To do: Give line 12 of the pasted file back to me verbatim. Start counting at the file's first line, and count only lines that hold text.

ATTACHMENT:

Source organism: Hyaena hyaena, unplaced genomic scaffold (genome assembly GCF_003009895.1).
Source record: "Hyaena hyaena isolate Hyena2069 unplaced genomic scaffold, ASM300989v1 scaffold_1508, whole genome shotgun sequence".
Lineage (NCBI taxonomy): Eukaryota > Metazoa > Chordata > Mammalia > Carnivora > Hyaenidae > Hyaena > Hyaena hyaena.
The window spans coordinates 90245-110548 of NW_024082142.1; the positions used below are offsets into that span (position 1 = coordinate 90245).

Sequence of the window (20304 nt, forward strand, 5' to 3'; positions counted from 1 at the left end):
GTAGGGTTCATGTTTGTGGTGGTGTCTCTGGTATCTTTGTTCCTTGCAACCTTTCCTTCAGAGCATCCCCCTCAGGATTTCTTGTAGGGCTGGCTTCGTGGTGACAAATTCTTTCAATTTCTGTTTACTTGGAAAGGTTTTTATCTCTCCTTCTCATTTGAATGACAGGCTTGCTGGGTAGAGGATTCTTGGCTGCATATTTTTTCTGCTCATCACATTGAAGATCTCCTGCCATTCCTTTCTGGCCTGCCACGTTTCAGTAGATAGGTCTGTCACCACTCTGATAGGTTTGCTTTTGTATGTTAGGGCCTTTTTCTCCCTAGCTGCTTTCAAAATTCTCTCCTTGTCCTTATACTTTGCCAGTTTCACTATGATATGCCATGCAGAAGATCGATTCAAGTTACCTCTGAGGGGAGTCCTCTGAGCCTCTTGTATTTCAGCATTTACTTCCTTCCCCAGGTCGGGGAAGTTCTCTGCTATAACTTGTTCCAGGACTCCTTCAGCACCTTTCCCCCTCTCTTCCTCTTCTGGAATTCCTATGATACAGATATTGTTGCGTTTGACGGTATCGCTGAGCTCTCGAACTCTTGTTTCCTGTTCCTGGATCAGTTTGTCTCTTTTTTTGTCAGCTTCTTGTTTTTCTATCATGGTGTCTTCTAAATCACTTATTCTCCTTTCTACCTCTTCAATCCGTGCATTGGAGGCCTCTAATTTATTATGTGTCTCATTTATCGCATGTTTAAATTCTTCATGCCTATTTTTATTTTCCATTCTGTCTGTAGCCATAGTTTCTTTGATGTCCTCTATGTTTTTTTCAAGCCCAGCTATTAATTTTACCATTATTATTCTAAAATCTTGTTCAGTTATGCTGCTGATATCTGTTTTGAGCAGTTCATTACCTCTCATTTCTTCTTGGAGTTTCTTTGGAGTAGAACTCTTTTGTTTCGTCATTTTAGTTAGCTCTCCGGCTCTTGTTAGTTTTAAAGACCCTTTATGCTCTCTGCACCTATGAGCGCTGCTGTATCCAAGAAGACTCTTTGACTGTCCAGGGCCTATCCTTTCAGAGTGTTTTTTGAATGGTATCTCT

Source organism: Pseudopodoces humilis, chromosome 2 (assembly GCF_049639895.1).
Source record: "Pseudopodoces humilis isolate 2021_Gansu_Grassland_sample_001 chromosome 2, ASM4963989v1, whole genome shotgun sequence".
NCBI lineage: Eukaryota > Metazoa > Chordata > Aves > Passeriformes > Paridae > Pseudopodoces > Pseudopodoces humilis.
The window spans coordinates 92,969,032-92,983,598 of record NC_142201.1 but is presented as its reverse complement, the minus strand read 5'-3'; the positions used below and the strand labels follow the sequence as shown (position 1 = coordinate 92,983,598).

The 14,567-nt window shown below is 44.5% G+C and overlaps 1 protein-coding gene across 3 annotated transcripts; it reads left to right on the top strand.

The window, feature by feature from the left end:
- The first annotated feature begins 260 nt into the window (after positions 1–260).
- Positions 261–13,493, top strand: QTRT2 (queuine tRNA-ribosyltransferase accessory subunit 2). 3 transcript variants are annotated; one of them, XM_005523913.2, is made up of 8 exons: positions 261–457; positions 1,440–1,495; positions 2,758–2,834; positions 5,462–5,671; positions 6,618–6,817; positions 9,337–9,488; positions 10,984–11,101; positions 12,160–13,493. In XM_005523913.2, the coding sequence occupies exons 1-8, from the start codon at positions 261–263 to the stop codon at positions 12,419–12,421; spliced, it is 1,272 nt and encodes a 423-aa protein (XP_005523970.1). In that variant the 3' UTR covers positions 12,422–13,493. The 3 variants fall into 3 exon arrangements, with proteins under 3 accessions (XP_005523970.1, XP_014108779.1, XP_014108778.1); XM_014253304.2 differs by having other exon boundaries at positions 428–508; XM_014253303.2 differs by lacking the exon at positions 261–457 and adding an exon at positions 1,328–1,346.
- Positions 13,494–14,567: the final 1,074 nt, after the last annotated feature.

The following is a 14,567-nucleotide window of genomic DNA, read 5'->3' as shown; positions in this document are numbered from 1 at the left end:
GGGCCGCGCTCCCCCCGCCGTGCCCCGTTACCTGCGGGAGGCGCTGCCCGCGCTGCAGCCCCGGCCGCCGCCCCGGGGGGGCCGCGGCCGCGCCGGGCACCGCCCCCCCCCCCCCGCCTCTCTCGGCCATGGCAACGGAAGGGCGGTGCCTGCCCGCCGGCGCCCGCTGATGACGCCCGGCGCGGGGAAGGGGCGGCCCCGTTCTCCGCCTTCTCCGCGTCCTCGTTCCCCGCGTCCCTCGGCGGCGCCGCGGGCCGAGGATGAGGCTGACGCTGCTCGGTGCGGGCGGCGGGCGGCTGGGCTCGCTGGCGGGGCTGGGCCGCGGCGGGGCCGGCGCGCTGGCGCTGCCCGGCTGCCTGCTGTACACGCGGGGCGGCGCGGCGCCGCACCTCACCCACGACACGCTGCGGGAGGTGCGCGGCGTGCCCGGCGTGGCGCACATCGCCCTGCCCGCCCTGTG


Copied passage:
The window, feature by feature from the left end: